Public sector pensions cause the greatest controversy. There is no fund out of which to pay them. This year we must borrow nearly €20bn to balance the books. We just don't have the money. Recently the judiciary highlighted the mystery surrounding these pensions when they sought special treatment to avoid the excessive tax charges that are being imposed on certain private sector schemes.
Their main gripe is that they might already have large private sector schemes and the award of a public service pension after only 15 years service would create outrageous tax charges. There is little difference between them and people in the private sector who paid for their pensions by sacrificing their earnings.
The valuation mechanism for senior public service pensions is artificial, but if anything, it undervalues public sector entitlements. If it was not for the fact that lower values can be agreed with the Revenue Commissioners, the proposals might warrant review for judges who retire at age 70.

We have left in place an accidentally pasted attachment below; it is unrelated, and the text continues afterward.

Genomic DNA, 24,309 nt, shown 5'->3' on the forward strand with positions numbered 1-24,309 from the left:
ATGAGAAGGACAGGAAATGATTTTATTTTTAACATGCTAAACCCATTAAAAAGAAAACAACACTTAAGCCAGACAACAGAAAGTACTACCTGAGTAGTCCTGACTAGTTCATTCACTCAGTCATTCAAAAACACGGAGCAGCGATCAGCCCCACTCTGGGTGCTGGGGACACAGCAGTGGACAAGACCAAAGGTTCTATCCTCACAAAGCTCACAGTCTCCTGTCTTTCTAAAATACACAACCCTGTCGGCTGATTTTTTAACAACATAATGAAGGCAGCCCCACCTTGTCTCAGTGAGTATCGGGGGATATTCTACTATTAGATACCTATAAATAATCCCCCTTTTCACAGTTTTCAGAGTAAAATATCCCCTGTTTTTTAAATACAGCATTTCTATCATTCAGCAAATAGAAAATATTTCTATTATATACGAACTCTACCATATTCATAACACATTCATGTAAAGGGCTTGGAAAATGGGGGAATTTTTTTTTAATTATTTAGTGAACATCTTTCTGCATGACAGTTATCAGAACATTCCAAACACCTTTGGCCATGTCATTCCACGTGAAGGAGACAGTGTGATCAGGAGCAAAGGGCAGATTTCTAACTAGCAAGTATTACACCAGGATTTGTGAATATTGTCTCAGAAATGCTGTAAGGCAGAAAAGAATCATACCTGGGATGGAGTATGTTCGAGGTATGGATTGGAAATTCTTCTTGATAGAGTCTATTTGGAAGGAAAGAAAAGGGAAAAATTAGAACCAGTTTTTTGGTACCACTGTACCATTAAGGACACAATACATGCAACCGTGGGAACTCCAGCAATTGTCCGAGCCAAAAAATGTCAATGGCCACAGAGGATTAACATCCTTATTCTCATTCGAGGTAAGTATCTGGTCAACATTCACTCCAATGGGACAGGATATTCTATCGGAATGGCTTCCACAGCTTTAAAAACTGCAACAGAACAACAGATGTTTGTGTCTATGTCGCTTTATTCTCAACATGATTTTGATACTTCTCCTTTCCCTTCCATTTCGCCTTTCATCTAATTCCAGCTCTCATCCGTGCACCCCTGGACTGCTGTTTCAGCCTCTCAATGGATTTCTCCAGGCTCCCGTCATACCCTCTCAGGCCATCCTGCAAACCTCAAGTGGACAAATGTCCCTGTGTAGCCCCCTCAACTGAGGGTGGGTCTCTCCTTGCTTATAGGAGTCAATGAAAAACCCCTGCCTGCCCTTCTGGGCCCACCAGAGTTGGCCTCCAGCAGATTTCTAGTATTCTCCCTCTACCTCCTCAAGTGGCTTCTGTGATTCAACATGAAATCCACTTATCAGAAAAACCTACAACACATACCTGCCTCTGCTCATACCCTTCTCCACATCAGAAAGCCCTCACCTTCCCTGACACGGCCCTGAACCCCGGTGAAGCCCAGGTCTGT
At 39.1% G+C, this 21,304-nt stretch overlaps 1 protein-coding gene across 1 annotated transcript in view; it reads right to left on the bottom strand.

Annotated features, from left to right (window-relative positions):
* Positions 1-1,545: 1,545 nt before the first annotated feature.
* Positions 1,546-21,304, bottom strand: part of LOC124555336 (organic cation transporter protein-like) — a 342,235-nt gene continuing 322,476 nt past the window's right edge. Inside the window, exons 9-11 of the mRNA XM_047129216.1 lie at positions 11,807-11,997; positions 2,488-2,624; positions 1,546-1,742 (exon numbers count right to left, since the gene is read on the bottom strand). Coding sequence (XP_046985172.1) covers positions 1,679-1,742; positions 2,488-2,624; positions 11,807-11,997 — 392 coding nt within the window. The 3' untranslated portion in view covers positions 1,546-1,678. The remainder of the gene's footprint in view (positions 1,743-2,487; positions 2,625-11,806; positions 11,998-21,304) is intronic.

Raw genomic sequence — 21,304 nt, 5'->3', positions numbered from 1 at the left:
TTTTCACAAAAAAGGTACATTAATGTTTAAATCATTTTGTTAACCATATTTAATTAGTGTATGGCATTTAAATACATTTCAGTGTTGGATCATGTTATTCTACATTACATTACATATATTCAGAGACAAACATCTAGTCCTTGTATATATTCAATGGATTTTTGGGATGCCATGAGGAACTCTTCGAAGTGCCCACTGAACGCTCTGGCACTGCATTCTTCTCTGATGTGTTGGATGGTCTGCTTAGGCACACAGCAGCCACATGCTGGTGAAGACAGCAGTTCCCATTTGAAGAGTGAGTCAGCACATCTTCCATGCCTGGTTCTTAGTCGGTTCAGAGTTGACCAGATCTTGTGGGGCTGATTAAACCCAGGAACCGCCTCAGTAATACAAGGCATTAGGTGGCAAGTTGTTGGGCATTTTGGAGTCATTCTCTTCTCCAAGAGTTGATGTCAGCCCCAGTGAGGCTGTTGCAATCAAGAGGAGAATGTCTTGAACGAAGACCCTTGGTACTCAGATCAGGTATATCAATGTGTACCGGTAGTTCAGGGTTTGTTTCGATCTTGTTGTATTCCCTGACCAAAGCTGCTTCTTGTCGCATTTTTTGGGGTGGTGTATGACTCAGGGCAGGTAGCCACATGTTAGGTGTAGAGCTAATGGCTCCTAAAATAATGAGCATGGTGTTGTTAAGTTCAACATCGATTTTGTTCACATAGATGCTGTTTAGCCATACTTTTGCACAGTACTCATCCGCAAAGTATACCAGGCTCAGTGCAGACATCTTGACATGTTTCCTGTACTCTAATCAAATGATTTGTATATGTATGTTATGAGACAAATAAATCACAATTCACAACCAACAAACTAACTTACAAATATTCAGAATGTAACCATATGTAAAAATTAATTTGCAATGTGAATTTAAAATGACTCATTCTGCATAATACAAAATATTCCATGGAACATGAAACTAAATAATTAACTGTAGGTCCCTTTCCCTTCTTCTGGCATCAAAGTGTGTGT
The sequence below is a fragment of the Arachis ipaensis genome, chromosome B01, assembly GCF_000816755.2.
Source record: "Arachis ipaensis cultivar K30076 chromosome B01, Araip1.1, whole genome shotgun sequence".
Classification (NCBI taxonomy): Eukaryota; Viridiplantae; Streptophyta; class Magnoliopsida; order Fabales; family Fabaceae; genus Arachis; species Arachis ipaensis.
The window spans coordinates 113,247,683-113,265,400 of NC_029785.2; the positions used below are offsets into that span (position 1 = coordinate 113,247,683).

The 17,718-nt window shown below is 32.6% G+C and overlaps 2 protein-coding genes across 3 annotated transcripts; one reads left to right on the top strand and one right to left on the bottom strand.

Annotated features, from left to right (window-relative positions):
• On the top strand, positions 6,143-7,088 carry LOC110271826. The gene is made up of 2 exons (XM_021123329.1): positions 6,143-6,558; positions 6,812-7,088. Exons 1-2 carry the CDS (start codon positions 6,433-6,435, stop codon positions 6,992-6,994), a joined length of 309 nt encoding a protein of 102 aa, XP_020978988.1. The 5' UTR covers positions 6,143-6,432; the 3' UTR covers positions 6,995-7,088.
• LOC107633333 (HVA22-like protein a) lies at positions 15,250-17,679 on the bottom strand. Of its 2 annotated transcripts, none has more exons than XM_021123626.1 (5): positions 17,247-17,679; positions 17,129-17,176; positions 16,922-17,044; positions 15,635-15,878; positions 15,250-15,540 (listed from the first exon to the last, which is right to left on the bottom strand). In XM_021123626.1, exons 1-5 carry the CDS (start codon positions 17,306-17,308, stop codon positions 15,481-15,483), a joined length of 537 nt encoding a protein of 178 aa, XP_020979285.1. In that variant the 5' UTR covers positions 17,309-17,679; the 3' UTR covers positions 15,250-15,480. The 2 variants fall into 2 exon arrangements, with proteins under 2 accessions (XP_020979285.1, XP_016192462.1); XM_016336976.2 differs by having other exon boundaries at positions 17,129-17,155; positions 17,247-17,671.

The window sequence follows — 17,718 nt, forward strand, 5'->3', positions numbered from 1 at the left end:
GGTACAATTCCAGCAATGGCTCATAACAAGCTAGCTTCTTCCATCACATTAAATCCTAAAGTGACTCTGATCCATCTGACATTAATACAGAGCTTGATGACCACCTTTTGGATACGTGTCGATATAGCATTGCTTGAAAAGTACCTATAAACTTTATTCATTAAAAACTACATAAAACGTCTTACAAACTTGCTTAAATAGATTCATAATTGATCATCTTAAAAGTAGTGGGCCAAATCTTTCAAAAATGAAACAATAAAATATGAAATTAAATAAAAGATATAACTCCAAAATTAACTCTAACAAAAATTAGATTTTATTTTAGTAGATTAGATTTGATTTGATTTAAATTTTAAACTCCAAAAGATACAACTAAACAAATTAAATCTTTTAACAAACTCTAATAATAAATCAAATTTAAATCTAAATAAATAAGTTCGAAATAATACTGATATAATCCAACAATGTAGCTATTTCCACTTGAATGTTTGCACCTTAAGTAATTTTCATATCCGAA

My point is not that these officials don't deserve the pensions they worked for. But those who make the agreements will not be around when it comes time to pay the price.
We should fix the problems we have before creating anymore for ourselves.
The Government's first hundred days is nearly up. It failed to renegotiate the bailout. It has not tackled public spending. It has only raided what's left in the private sector piggy banks and it might not be done yet.
James Fitzsimons is an independent financial adviser who specialises in tax and financial planning.